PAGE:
Don’t overlook details about homeowners insurance policies

As they say, the devil is in the details and this is true about homeowners insurance policies. Learning after a calamity that a policy does not cover what a homeowner thought it covered is, indeed, devilishly bad.

How can that be? How can responsible homeowners overlook details about homeowners insurance policies? It happens because of misunderstanding about what exactly is included in coverage. The prime example is the person who mistakenly assumes his coverage includes flood damage. Policies don’t cover flooding, as a rule, and that is a big oversight for a homeowner. The remedy is to buy separate flood insurance so that when the water rises, the cost to a homeowner does not.

But there are subtler details about homeowners insurance policies. If a policy guarantees to rebuild a destroyed restructure as it was before the destruction occurred, that might not be good enough if in the meantime zoning codes have changed. This code change could require a new design for a rebuilt house, or more fire resistant materials, which would drive up the cost beyond a claim settlement amount. To avoid this, a policy can be purchased with code upgrade coverage.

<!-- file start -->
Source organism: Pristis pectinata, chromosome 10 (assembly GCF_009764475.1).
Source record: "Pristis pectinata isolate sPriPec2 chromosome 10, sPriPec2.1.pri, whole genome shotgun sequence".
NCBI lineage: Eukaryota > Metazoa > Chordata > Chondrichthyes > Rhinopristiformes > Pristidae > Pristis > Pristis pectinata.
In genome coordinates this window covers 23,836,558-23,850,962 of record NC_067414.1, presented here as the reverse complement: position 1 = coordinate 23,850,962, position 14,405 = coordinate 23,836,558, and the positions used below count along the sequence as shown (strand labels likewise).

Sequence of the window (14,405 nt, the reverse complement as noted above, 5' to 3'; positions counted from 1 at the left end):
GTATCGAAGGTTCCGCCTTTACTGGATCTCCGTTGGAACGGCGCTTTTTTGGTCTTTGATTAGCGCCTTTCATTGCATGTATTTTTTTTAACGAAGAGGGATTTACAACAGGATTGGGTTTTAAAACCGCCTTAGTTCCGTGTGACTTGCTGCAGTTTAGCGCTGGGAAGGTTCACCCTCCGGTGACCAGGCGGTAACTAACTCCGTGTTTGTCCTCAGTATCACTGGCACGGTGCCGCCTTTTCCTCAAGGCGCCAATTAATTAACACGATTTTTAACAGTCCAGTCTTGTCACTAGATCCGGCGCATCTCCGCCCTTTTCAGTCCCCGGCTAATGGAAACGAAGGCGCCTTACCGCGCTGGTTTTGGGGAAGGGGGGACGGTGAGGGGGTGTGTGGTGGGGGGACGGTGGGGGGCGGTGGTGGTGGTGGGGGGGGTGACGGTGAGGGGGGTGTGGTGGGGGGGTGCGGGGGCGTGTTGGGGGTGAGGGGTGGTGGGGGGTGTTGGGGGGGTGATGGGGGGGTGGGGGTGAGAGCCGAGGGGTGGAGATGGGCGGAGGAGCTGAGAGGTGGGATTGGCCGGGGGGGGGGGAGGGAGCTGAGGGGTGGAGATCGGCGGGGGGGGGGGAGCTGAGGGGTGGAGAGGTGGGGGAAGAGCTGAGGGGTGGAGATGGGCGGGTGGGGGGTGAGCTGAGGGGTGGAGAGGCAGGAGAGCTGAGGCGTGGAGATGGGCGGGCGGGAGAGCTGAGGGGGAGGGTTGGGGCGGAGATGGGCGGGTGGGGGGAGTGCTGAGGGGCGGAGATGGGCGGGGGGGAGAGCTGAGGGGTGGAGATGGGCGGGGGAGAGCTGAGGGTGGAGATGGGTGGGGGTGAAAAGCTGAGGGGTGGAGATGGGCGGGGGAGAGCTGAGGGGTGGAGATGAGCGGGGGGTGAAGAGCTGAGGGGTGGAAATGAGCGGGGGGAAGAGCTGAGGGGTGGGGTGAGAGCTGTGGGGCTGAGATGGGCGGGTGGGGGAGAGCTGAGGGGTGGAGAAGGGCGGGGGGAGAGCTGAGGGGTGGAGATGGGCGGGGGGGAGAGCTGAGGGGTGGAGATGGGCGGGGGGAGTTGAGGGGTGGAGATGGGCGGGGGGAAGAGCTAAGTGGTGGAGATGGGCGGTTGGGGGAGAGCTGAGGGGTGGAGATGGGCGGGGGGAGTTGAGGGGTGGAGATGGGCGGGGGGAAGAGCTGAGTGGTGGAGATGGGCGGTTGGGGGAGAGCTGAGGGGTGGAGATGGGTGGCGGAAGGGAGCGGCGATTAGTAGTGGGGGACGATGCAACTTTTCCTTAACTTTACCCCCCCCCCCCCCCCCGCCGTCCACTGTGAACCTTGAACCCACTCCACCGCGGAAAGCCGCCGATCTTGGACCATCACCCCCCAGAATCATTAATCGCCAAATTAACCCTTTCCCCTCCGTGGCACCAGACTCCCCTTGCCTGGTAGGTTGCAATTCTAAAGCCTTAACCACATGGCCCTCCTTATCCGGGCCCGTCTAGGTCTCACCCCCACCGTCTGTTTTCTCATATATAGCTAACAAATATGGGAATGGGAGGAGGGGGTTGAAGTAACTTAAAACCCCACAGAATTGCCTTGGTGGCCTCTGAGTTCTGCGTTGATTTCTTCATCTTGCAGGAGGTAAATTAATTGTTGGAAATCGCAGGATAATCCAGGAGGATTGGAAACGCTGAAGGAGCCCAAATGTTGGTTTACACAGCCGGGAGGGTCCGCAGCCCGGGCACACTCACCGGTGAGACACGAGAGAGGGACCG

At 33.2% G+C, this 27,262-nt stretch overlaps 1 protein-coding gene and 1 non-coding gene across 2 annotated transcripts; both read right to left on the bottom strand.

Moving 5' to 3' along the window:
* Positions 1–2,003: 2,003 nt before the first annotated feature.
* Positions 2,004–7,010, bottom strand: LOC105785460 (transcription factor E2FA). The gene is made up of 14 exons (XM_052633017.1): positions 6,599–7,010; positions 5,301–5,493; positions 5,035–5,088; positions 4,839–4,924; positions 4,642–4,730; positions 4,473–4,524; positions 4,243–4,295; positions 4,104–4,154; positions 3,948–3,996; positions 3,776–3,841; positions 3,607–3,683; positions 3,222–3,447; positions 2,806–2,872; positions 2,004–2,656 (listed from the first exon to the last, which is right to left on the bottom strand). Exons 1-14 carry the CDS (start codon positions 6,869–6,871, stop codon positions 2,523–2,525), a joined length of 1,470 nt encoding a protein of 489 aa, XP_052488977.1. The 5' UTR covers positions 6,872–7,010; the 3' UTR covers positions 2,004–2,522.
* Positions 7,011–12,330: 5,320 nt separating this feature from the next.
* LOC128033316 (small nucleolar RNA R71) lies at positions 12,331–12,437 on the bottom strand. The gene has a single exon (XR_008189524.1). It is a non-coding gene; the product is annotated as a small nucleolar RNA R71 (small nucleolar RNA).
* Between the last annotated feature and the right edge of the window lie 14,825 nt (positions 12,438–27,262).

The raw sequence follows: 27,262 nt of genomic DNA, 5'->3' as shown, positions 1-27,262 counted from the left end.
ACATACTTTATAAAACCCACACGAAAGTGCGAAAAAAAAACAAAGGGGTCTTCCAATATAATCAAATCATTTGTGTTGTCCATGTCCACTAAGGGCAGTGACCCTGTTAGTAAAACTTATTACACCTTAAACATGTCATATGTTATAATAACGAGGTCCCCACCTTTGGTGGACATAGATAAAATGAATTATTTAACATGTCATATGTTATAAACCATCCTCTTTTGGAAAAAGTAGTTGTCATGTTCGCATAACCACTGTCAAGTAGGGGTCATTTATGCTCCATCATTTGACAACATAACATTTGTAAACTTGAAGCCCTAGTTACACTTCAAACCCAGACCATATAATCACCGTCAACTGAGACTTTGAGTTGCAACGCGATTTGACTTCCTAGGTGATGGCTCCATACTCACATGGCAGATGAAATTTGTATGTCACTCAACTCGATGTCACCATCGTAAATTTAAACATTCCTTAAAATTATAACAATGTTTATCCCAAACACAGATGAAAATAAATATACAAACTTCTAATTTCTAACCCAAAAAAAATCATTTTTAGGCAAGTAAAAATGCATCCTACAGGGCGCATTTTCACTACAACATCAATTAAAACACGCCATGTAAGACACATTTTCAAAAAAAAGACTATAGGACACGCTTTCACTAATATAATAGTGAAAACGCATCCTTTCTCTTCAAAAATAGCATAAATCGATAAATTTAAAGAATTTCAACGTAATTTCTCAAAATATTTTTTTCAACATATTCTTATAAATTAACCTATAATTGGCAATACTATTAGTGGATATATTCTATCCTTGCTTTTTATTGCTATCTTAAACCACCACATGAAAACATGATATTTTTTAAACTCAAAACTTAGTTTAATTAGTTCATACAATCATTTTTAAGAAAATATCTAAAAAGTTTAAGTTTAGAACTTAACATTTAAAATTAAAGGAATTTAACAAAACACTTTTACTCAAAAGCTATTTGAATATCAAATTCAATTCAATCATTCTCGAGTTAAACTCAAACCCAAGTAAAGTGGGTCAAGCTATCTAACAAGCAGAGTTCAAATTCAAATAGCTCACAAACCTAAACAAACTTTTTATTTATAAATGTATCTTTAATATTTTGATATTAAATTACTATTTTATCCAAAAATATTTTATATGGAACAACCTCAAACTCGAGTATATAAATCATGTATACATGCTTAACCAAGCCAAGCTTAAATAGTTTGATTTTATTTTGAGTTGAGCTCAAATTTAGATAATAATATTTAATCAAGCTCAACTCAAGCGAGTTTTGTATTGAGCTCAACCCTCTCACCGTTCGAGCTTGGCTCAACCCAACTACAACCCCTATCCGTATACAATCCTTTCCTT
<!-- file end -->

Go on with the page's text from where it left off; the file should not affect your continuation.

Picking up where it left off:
When a house and its contents are damaged severely and the repair and replacement cost is less than a coverage limit, a homeowner’s assumption is that his loss will be fully covered. Maybe not. Many policies have sub-limits for payments on particularly expensive items, such as artwork or jewelry. The individual worth of an item might not be reimbursed because the sub-limit coverage on the item is less than the item’s full value. Bummer! The way around this disappointment is to buy a policy that lets valuable items be listed and insured individually and fully.

These and other details are not hidden or de-emphasized by a reputable insurance provider, who never assumes that a homeowner knows the ins and outs of insurance. In the event the details about homeowners insurance policies do seem to be glossed over, it is a warning to an insurance buyer that he should shop around some more.  If an insurer is not forthcoming when he sells a policy, settlement money is not apt to be forthcoming from his office after a disaster.

This is one of the most important details about homeowners insurance policies: Buy from a scrupulous insurer.

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